As COVID-19 spread across the globe, international student Yexin Cao chose to stay in Australia to continue her studies at ACU. She’s glad she did.
Second-year nursing student Yexin Cao was studying at ACU’s Brisbane campus when the COVID-19 shutdowns started. Campuses closed and face-to-face teaching was paused. Students were asked to stay home as learning moved quickly online.
It was a series of big – and sudden – changes, but they’re changes that Yexin says haven’t changed her uni experience all that much. Large group lectures are pre-recorded, while small-group tutorials of up to 20 students are conducted on Zoom; teaching staff send instructions for accessing the classes. During Zoom sessions, students can interact with the tutors or post questions in the live chat feature.
“They’re trying to do exactly what they do in the face-to-face. It’s almost the same,” she says.
Labs – classes where student practice clinical and other hands-on skills – have been paused for now, but teaching staff are busy planning catch-up sessions to ensure students still acquire essential learning once they’re back on campus. And, when they’re not in class, students can contact their teachers and course conveners via email or the ACU online learning system.
Keeping students safe during professional placements
But Yexin’s course isn’t all about on-campus learning. As a nursing student, she’s expected to complete a series of hospital-based placements as part of her degree. When the shutdowns started, she was about to start a mental health placement at Royal Brisbane Women’s Hospital.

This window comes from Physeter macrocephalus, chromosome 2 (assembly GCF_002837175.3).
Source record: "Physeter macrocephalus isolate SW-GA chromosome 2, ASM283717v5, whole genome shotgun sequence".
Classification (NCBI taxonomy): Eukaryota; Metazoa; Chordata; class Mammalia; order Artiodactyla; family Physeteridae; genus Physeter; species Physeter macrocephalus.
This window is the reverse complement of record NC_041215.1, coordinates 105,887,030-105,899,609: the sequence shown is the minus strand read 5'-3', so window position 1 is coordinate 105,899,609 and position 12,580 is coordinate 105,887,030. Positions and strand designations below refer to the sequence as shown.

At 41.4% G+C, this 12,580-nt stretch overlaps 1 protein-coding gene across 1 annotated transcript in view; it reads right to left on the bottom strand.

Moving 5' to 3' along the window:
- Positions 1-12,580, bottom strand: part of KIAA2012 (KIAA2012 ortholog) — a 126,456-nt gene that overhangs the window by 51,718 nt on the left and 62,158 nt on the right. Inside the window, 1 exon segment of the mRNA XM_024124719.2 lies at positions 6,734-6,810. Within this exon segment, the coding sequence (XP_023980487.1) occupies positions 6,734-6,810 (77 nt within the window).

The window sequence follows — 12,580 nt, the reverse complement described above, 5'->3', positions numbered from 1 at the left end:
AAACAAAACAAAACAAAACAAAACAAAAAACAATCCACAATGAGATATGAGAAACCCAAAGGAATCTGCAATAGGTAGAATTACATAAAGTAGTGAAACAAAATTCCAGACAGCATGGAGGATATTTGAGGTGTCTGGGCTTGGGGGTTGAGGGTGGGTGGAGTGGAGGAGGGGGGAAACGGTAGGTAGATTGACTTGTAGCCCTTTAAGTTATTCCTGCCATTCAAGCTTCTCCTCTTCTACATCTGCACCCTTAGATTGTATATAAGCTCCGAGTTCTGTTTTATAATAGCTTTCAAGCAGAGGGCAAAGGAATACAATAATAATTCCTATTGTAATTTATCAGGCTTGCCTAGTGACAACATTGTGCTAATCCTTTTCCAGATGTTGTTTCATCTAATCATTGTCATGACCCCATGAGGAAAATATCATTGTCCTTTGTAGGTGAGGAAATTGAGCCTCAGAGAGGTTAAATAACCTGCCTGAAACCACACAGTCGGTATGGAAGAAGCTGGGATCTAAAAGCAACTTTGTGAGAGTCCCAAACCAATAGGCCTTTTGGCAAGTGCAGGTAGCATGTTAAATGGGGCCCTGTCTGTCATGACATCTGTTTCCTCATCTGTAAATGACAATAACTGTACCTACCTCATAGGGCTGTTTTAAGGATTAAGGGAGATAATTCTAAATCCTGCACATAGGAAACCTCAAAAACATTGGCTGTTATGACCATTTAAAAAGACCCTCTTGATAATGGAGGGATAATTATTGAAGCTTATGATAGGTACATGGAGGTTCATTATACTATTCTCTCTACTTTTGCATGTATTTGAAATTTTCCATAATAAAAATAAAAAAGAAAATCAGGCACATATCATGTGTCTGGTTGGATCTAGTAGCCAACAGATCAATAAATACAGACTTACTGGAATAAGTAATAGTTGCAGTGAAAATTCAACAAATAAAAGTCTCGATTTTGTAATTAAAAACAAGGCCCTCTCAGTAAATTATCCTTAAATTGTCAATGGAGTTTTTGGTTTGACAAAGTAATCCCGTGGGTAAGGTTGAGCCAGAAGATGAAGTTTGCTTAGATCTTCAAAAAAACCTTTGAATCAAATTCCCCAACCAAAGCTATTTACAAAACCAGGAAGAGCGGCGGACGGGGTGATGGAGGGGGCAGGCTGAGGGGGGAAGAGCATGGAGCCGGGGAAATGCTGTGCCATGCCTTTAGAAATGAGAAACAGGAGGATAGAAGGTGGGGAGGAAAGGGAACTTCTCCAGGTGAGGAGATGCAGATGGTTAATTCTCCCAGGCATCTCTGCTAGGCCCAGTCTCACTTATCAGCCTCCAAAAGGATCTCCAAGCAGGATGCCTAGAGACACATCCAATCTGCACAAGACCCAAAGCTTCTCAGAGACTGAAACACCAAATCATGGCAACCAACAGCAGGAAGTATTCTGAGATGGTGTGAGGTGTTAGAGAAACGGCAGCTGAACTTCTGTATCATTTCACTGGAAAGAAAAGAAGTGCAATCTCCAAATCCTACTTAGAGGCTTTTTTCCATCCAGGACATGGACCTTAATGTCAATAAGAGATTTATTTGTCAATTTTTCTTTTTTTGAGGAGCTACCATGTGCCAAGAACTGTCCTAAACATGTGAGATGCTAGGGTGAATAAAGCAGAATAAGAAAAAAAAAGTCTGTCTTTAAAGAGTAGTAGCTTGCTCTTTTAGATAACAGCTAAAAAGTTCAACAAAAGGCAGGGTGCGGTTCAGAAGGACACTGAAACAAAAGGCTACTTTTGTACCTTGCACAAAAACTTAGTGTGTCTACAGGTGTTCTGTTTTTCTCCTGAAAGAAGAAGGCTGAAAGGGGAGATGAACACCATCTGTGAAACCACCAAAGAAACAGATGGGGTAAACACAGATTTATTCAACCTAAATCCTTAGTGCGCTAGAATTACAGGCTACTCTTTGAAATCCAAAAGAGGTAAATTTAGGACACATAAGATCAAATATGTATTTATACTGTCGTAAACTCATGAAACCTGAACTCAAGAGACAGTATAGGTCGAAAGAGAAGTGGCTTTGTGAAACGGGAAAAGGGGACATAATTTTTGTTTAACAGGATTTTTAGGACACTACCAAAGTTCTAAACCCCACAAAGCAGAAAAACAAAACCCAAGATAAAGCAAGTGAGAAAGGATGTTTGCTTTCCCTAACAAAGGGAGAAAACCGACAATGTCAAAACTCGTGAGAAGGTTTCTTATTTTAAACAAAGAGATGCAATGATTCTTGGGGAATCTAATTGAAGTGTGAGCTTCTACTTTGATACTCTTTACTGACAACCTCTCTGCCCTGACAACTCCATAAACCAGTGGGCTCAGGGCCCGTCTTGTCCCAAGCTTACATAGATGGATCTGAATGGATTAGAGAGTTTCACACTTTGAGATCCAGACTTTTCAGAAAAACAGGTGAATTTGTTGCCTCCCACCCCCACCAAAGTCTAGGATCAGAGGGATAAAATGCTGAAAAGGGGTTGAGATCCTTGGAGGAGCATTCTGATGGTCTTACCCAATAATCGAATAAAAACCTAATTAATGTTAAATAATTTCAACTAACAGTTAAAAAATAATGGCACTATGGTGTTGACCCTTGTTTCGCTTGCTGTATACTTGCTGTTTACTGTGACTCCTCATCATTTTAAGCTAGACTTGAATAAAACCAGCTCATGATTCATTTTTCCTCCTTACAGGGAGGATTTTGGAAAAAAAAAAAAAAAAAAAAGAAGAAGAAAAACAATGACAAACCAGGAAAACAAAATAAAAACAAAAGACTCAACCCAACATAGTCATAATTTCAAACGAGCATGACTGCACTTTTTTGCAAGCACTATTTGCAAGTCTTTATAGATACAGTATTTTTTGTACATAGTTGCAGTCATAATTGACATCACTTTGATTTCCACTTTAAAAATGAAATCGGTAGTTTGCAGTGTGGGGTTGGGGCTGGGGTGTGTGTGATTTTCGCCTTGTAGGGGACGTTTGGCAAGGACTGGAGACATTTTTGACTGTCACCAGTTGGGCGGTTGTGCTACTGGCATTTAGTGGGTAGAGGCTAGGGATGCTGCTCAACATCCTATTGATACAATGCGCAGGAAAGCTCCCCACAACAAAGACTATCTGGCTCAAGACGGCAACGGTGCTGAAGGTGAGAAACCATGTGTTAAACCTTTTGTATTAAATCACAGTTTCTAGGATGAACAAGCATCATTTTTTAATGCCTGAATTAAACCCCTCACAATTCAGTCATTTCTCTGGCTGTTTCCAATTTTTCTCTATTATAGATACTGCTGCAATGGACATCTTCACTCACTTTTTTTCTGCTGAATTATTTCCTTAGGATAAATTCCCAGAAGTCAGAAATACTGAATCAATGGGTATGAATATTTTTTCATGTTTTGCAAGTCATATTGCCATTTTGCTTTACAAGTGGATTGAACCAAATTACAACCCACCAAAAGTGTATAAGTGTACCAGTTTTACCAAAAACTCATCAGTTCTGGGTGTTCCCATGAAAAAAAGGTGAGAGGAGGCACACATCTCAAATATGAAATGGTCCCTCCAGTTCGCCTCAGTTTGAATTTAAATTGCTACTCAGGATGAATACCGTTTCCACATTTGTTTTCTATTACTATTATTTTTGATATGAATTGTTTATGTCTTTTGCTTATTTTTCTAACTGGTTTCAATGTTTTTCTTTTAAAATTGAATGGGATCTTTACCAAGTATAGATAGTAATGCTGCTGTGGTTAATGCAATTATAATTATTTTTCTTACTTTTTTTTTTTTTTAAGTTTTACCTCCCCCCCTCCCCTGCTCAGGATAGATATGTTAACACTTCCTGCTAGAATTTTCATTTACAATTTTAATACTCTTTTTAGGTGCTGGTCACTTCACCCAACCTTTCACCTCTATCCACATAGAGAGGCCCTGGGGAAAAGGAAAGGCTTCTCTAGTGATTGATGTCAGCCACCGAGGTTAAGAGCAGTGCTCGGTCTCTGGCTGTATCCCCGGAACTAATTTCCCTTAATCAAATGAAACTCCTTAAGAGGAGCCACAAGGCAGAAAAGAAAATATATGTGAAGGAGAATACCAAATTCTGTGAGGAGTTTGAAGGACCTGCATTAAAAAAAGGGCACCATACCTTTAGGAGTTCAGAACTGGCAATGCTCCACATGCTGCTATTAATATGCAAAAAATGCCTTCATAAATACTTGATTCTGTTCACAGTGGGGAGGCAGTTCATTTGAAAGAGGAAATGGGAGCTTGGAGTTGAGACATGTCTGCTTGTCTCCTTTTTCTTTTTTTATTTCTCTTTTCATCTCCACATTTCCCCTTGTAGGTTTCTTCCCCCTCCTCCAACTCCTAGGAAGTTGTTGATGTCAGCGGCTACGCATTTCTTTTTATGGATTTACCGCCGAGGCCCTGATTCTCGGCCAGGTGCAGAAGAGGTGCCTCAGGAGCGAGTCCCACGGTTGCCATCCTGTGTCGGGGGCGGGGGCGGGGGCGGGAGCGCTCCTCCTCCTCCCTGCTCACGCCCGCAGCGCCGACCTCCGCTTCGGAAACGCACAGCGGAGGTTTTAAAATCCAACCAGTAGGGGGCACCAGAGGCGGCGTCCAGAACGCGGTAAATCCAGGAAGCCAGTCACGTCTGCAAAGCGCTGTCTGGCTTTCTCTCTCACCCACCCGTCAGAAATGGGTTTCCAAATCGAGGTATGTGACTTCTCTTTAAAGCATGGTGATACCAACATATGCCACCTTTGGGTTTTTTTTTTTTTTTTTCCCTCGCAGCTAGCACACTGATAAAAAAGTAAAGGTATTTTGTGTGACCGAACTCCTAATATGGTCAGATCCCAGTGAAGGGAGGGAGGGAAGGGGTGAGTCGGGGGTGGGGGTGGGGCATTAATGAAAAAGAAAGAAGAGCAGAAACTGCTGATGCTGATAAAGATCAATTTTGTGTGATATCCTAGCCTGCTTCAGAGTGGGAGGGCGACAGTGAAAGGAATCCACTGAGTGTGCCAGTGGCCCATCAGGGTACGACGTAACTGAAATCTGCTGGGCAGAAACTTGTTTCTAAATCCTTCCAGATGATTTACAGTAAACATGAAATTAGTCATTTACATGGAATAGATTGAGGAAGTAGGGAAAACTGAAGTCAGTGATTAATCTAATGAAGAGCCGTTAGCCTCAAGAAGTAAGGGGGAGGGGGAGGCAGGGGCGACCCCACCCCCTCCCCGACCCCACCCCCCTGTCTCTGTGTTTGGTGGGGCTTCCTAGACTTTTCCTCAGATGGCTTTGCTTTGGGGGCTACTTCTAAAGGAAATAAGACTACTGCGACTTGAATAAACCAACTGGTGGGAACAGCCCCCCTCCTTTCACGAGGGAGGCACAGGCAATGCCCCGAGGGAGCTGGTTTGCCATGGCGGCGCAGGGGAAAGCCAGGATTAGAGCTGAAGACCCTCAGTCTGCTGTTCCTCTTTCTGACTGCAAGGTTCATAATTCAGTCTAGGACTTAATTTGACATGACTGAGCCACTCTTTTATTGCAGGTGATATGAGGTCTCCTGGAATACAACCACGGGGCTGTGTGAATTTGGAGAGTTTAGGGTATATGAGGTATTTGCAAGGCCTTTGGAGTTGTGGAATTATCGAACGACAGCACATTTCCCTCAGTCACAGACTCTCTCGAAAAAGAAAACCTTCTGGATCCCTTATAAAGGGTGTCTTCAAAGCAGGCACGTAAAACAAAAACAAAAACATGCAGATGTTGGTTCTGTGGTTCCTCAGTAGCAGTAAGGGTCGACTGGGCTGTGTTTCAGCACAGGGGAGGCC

While some placements in regional areas were delayed, Yexin’s was given the okay to go ahead. She was initially a bit nervous about working in a hospital setting, but she says her placement coordinator was in regular contact, sending information about COVID-19. The placement facilitator at the hospital, as well as the nursing staff at the hospital, also helped her feel confident.
“The school sent regular emails with information about the virus – how to protect yourself, like how to wash your hands; and what will happen if you feel sick before or during the placement,” she says.
The placement itself, which is ongoing, gives Yexin the chance to work with patients, putting the clinical knowledge she’d gained at ACU into practice.
“It’s my first hospital placement in mental health. It’s very good. I’m happy and feel supported during this time,” she says.
Supporting international students in their home away from home
Providing support services for international students has been key to ACU’s approach during the challenges of COVID-19. It’s not just academic programs that have rapidly made their way online – ACU’s international student advisors are checking in with students via email and phone, while other student services, including health and counselling, career development, health and counselling, and the Campus Ministry, are also available remotely. For students who are struggling financially as a result of COVID-19, there are a range of grant and loan schemes available.
And, as the virus has progressed, Australia has acted to manage the pandemic, with lockdown restrictions slowly being eased across the country. All in all, Yexin says, it’s a good place to be.
“So many of my friends, they feel nervous and they worry about a breakout for the virus in Australia, so went back home for the gap year,” she says.
“I’m happy I stayed in Australia.”